Description We have identified a mechanism leading to deregulated nutrient sensing and autophagy in cell senescence. This is important as it identifies potential ways to selectively eliminate senescent cells. We also found evidence for this mechanisms in vivo in mouse models of ageing. Several papers have been published where we described our findings.
Exploitation Route Our findings will be of interest to the academic community as well as will potentially pave the path to new interventions in age-related diseases - it has been demonstrated by others that selective removal of senescent cells improves tissue homeostasis and delays age-related decline. Our data can inform new interventions to achieve the goal of healthspan extension.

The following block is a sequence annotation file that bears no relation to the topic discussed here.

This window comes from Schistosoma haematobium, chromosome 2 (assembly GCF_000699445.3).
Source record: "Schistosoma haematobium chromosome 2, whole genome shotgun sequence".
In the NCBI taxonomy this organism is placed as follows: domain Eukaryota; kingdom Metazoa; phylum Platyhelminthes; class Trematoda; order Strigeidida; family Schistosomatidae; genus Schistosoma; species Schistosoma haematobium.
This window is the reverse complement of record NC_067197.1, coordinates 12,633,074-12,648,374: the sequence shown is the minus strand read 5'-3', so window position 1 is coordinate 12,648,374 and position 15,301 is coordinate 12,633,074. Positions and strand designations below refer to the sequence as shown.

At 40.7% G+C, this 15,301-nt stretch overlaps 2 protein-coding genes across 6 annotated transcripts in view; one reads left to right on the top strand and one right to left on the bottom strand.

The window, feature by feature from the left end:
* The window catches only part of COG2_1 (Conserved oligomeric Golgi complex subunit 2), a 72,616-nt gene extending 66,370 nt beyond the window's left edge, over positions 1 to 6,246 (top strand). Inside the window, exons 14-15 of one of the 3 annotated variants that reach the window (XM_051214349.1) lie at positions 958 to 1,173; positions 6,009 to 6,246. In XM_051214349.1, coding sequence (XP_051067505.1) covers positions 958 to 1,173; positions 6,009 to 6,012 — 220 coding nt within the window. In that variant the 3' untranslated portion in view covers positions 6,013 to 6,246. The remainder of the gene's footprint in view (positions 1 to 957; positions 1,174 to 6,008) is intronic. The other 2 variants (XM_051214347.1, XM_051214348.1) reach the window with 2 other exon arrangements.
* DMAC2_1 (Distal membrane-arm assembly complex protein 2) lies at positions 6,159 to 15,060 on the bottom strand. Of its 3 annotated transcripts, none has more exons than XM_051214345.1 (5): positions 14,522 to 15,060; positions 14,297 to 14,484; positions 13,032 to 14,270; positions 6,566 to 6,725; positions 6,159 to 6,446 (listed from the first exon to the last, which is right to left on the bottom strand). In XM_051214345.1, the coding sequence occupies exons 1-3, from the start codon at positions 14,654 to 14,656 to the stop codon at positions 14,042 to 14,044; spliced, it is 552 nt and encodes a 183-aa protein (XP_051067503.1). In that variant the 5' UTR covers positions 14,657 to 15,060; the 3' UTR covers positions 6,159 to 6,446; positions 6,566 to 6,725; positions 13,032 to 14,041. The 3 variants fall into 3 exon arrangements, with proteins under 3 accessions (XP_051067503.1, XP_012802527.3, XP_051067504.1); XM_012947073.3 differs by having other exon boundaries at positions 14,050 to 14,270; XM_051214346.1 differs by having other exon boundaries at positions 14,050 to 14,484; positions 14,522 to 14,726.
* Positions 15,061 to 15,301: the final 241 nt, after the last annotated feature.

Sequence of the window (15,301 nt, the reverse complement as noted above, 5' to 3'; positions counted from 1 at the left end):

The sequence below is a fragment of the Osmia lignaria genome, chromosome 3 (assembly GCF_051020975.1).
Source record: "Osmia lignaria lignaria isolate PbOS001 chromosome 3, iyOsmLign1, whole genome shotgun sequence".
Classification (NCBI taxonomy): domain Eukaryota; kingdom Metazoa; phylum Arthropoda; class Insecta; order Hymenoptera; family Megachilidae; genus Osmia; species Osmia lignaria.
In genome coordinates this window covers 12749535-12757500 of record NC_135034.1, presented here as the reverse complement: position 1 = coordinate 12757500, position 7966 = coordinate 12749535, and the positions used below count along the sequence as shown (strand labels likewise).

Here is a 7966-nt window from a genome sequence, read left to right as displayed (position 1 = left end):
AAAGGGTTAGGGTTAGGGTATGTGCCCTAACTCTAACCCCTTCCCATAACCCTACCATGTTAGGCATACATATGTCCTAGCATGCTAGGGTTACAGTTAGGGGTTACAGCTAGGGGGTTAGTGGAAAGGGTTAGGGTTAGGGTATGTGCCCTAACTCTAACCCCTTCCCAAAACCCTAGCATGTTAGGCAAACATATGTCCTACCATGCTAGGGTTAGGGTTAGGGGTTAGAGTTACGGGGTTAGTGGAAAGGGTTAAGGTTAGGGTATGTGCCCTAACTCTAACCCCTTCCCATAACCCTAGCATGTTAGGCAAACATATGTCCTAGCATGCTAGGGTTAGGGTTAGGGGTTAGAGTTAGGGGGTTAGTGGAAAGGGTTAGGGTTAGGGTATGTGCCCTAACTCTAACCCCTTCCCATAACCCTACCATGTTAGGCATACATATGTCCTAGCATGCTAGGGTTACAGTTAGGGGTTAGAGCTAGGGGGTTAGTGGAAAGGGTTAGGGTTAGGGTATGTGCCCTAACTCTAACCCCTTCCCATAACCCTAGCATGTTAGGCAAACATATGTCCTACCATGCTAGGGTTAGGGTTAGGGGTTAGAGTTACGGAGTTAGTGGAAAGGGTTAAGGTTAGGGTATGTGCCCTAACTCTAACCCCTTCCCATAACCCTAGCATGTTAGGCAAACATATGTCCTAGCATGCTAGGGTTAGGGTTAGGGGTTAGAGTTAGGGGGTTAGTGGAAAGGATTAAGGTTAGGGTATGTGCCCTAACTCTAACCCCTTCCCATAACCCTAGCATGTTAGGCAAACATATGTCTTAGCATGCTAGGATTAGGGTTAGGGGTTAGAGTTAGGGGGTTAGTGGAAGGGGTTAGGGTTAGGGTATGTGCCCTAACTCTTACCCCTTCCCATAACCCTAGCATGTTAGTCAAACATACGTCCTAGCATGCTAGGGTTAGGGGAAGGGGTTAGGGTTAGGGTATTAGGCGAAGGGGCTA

Sectors Healthcare

 
Description We have published a paper in Nature Communications (2018) which was covered by press release and featured in several internet news agencies and blogs. It was been used to argue for lifestyle changes required to lead long healthy life. Our publications on new mechanisms underlying senescence in vitro and in vivo (J Cell Biol 2017, Aging Cell 2018 and Biogerontology 2019) have attracted interest from industry and led to a new collaboration with Procter & Gamble (currently supported by BBSRC CASE PhD studentship) where we are investigating novel approaches to prevent skin senescence.
First Year Of Impact 2018
Sector Healthcare
Impact Types Societal

 
Description BBSRC Project Grant
Amount £323,785 (GBP)
Organisation Biotechnology and Biological Sciences Research Council (BBSRC) 
Sector Public
Country United Kingdom
Start 04/2018 
End 03/2021
 
Description CASE PhD studentship with P&G
Amount £170,000 (GBP)
Organisation Biotechnology and Biological Sciences Research Council (BBSRC) 
Sector Public
Country United Kingdom
Start 09/2017 
End 09/2020